John D. BROWN, D.C., Appellant, v. STATE of Washington, Department of Health, Chiropractic Quality Assurance Commission, Respondent.
John Brown appeals the trial court's decision affirming the Commission of Chiropractic Quality Assurance's (Commission) final order. The order revoked his license to practice as a chiropractor, imposed a $30,000 fine, ordered him to cease and desist from all actions falling within the chiropractic practice, and prohibited him from representing himself as a licensed chiropractor. Brown contends that (1) the Commission did not have jurisdiction over him because his license had expired, (2) the findings of fact are not supported by substantial evidence, and (3) the freedom to practice his religion prevents the State from regulating his practice. We affirm the Commission's order because it had jurisdiction to hear this matter, the administrative record contained substantial evidence, including the Commissioners' expertise, to support its findings, and the State has authority to regulate Brown's practices to protect the public health, safety, and welfare.
In January 1966, John Brown got his chiropractic license from the State of Washington. His license expired on July 3, 1993, and Brown has not renewed it. In February 1997, Patient A was suffering from headaches, and on the recommendation of her sister, Alison Falco, she went to the Alphabiotic New Life Center which Brown operates.
Patient A testified that Brown told her he had been a chiropractor for 20 years, but did not tell her that his license was expired. She also testified that she would not have sought his treatment if she had known he was unlicensed, that he referred to himself as “doctor,” and that he had business cards that read “Dr. John D. Brown, Developmental Alphabioticist.” Brown told her that the difference between chiropractic and alphabiotics was that only neck alignments were performed in alphabiotics.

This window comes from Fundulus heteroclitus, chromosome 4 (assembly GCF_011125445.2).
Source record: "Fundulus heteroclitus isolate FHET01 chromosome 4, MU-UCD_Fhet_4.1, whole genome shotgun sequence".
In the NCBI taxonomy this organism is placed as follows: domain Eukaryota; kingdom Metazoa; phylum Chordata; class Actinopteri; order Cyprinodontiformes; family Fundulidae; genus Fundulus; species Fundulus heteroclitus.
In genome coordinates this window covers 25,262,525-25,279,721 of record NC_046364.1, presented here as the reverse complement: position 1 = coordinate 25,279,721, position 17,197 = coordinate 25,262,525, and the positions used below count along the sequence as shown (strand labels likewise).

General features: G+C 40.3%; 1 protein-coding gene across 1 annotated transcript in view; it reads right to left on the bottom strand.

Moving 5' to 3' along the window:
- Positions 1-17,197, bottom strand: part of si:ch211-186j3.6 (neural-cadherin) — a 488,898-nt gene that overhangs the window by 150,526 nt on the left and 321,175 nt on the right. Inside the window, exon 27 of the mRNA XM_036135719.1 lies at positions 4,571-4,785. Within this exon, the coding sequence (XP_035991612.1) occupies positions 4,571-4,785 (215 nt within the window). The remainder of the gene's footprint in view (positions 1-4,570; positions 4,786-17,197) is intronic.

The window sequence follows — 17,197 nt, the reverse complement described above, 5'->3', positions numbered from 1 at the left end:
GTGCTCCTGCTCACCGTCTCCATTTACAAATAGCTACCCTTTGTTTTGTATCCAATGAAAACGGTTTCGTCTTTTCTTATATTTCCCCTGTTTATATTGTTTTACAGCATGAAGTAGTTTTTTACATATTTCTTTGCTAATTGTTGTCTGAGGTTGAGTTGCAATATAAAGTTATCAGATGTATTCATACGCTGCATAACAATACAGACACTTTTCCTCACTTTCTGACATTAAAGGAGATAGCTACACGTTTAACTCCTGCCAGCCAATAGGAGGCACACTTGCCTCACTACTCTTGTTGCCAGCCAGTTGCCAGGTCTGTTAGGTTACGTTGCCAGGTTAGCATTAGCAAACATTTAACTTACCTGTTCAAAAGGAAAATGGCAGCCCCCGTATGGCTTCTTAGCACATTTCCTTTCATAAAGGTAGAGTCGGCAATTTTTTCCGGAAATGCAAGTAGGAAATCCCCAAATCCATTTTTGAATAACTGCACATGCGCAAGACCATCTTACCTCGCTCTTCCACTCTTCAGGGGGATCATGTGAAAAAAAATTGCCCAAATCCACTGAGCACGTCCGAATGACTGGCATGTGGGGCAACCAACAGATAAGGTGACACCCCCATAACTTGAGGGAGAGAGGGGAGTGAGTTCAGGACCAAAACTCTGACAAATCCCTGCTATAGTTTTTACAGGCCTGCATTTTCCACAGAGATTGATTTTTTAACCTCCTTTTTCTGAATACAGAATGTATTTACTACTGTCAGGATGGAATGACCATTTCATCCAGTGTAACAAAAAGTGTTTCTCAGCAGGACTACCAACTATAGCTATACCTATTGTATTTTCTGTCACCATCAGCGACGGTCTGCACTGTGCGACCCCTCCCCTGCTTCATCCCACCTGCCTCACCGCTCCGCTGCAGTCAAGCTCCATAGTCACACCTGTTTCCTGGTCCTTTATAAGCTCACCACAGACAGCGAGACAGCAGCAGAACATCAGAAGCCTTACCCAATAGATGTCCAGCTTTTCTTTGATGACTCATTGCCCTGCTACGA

On February 10, 1997, Patient A went to Brown for treatment of her headaches, and she filled out and signed a form containing biographical information. She testified that she did not read all of it. She also admitted signing a form entitled “Comprehension,” but said that she did not read it thoroughly. She stated that Brown handed her the forms without explaining their content, that she did not believe she was joining a religious organization, and that she would not have joined if she had known she was being asked to.
During treatment, Brown had Patient A lie on an inclined table while he placed his hands under her neck and turned her head from side to side. Brown placed one hand on her chin and one hand under her neck, turned her head to one side, and then forcefully pulled her head up to the table. He repeated this procedure after turning her head to the other side. Patient A testified that it was very similar to prior chiropractic treatment she received in New York.
Patient A testified that after paying Brown $20 for the treatment, she felt fine and her headaches and neck stiffness decreased. Brown did not warn her of the risk of stroke from the procedure he performed. She also stated that she did not believe she was making a donation, and there were no religious discussions, prayers, readings, or materials associated with her visit.
Patient A returned to Brown's facility four more times. He performed the same procedure each time, she paid $20 per visit, and there were no religious discussions. Following her fifth visit, Patient A suffered minor dizziness and neck pain. When she told Brown about it, he recommended she return for another treatment.